The Iliad is a testament to the Greek ideals of war and glory, as it fantasizes the glorious triumphs of Achilles and the Trojans. Famous for his rage made apparent in the opening of the poem, Achilles is the greatest warrior in all of Greece, and his competence and skill are a main driver of the story portrayed and the decisions of the protagonist. While the importance of honor and glory through war is the most important part of Greek society, and the Iliad, I assert that Homer highlighted the true costs of these ideals through the tragedies, loss, and hardships brought on Achilles by his greed for glory and victories.
Throughout the Iliad is grotesque and shocking depictions of war, seemingly placed by Homer to cause the reader to visualize the true nature of these battles, contrary to what we see the usual fantasized images of war. By describing in great detail who is dying and how it happened, Homer brings to life the idea that these pursuits of glory are not glorious in nature but are only seen as honorable after the fact from a third party. To become a hero and to be immortalized as a true Greek means you have to act in a completely inhuman way. This idea underlines the plot of Achilles weighing whether being remembered or surviving peacefully through a battle he is not invested in is the most important.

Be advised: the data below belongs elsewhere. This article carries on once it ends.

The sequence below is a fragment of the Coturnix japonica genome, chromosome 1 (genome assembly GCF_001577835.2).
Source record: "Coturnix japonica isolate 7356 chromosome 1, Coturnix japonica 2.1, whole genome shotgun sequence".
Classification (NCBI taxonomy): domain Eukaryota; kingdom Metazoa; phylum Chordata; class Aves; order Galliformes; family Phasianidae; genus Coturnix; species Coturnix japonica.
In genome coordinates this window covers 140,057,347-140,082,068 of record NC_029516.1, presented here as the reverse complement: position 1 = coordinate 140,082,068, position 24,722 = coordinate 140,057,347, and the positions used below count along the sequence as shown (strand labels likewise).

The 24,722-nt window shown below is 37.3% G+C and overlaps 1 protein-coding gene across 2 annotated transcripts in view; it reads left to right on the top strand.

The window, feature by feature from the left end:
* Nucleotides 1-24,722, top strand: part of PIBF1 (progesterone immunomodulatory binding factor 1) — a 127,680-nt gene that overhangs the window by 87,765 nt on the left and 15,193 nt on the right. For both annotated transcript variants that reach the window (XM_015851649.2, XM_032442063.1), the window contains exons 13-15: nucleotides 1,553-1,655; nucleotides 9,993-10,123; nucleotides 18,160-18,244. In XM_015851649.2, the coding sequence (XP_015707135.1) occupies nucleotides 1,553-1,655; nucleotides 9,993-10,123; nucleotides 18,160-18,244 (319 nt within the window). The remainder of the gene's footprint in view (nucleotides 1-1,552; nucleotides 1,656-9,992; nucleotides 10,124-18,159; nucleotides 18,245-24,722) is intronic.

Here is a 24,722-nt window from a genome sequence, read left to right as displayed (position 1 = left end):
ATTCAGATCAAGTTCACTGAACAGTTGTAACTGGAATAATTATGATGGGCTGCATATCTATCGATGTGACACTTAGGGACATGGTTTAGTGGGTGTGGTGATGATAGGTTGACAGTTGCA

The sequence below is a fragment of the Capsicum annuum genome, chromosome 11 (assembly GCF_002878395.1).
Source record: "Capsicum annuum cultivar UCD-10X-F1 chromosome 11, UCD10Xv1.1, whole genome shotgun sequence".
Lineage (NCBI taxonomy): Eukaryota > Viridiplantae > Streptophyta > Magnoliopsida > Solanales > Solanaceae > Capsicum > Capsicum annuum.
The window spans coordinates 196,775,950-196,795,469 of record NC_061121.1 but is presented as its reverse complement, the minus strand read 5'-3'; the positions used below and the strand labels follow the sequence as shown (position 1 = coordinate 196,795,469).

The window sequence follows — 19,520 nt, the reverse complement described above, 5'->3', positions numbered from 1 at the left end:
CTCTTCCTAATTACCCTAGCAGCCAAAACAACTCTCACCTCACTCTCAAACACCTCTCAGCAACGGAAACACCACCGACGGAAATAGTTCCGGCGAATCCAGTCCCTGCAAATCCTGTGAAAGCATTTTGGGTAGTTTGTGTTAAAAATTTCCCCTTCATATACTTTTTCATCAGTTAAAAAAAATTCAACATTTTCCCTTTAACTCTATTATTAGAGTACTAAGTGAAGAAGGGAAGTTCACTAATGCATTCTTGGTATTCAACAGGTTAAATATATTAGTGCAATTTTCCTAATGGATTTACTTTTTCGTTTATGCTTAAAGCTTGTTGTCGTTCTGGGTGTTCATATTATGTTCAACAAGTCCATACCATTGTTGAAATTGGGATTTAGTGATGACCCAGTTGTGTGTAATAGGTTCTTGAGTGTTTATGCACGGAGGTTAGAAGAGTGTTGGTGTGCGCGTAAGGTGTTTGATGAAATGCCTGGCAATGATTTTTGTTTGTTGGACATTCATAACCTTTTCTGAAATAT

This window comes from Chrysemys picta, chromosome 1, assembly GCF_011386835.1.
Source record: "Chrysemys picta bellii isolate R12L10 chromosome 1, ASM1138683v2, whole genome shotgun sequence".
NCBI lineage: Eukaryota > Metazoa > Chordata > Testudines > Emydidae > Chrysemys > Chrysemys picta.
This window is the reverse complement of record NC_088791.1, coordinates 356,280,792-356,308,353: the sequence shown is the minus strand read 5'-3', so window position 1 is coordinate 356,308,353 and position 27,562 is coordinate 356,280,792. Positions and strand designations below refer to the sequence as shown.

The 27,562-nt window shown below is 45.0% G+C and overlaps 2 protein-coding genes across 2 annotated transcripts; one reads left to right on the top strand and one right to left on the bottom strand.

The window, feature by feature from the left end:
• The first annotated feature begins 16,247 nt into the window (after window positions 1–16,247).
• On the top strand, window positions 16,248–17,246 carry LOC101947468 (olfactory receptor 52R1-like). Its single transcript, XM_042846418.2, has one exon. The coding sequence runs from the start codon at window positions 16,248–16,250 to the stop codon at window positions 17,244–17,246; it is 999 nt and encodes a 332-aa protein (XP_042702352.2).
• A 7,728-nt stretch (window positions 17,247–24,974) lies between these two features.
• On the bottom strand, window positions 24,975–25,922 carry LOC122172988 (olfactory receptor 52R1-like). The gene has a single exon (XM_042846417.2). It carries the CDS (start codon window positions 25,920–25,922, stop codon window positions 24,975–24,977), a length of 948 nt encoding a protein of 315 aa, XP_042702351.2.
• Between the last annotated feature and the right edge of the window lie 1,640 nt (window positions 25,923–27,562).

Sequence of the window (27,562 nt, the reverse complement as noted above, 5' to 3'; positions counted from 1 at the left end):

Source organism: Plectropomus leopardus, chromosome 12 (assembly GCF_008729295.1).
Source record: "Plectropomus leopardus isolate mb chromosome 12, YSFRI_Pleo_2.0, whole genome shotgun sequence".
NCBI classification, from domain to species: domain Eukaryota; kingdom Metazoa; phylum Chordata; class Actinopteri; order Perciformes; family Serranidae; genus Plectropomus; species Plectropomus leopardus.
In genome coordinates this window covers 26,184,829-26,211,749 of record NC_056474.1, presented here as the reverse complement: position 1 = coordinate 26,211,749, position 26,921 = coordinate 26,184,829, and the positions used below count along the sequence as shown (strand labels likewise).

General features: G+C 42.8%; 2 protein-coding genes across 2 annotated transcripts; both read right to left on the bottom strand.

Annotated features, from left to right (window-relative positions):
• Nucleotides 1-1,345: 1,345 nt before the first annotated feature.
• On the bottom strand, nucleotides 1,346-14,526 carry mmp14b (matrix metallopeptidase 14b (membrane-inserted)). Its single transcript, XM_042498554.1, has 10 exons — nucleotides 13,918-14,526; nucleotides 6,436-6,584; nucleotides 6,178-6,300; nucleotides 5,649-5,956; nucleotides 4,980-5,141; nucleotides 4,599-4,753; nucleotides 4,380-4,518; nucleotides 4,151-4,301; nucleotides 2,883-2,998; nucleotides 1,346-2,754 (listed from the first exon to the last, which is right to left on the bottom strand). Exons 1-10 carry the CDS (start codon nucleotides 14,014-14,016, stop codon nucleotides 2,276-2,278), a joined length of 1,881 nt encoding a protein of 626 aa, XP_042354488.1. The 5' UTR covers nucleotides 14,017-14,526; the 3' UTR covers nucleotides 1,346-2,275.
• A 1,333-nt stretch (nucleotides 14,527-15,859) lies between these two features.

Hector description of morality and glory is highlighted in Achilles’ going against what the reader would expect from a hero in his treatment of Hector’s body. Fueled by rage and vengeance, Achilles defiles Hectors body by dragging it back and forth and mistreating it completely in terms of Greek burials and death. So much so that the gods must intervene and protect Hectors body from being destroyed and abused. By bringing in intervention from the gods to protect a corpse from Achilles’ actions, Hector sets the stage for how wrong and gruesome war can be. In the Iliad, Achilles is bound by fate to succeed for the most part. The gods aid him in many ways to further the destiny of Achilles except for this moment. This is a very important scene in the poem that almost seems like the gods are questioning who they are supposed to be supporting. The actions of Achilles paint him as a inhumane maniac overcome with vengeance.
To sum up, I have argued that the true nature of the Iliad is an example of an epic directly contrasting the culture and ideals it is usually said to praise. Homer’s vivid descriptions of battles and scenes with the gods seem to go against everything the Greeks hold dear. Even though Achilles is the most written about character, Hector seems to become the true embodiment of Greek ideology and is the last person to be written about. Maybe the poem is a cautionary tale depicting Achilles as the Greek hero pushed off course from his own ideals, and we should view Hector as the true Greek.